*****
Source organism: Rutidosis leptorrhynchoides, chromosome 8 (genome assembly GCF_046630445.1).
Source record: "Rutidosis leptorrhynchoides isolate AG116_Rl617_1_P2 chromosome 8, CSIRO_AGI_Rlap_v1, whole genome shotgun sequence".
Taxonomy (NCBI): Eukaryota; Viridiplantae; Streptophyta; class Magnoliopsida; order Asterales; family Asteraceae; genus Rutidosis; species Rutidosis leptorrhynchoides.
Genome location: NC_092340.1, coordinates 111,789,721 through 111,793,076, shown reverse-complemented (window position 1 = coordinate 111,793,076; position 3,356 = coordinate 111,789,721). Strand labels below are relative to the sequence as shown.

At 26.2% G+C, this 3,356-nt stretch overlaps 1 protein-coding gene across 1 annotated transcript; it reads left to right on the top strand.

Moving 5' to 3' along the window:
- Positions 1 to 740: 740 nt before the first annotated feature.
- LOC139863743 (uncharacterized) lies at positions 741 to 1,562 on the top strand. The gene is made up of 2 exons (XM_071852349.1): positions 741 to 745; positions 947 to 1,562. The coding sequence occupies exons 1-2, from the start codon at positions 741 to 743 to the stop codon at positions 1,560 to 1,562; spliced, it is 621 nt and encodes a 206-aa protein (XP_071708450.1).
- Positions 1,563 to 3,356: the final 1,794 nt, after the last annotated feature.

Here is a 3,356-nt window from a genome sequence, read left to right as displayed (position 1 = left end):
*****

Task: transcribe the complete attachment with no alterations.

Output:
Source organism: Rutidosis leptorrhynchoides, chromosome 8 (genome assembly GCF_046630445.1).
Source record: "Rutidosis leptorrhynchoides isolate AG116_Rl617_1_P2 chromosome 8, CSIRO_AGI_Rlap_v1, whole genome shotgun sequence".
Taxonomy (NCBI): Eukaryota; Viridiplantae; Streptophyta; class Magnoliopsida; order Asterales; family Asteraceae; genus Rutidosis; species Rutidosis leptorrhynchoides.
Genome location: NC_092340.1, coordinates 111,789,721 through 111,793,076, shown reverse-complemented (window position 1 = coordinate 111,793,076; position 3,356 = coordinate 111,789,721). Strand labels below are relative to the sequence as shown.

At 26.2% G+C, this 3,356-nt stretch overlaps 1 protein-coding gene across 1 annotated transcript; it reads left to right on the top strand.

Moving 5' to 3' along the window:
- Positions 1 to 740: 740 nt before the first annotated feature.
- LOC139863743 (uncharacterized) lies at positions 741 to 1,562 on the top strand. The gene is made up of 2 exons (XM_071852349.1): positions 741 to 745; positions 947 to 1,562. The coding sequence occupies exons 1-2, from the start codon at positions 741 to 743 to the stop codon at positions 1,560 to 1,562; spliced, it is 621 nt and encodes a 206-aa protein (XP_071708450.1).
- Positions 1,563 to 3,356: the final 1,794 nt, after the last annotated feature.

Here is a 3,356-nt window from a genome sequence, read left to right as displayed (position 1 = left end):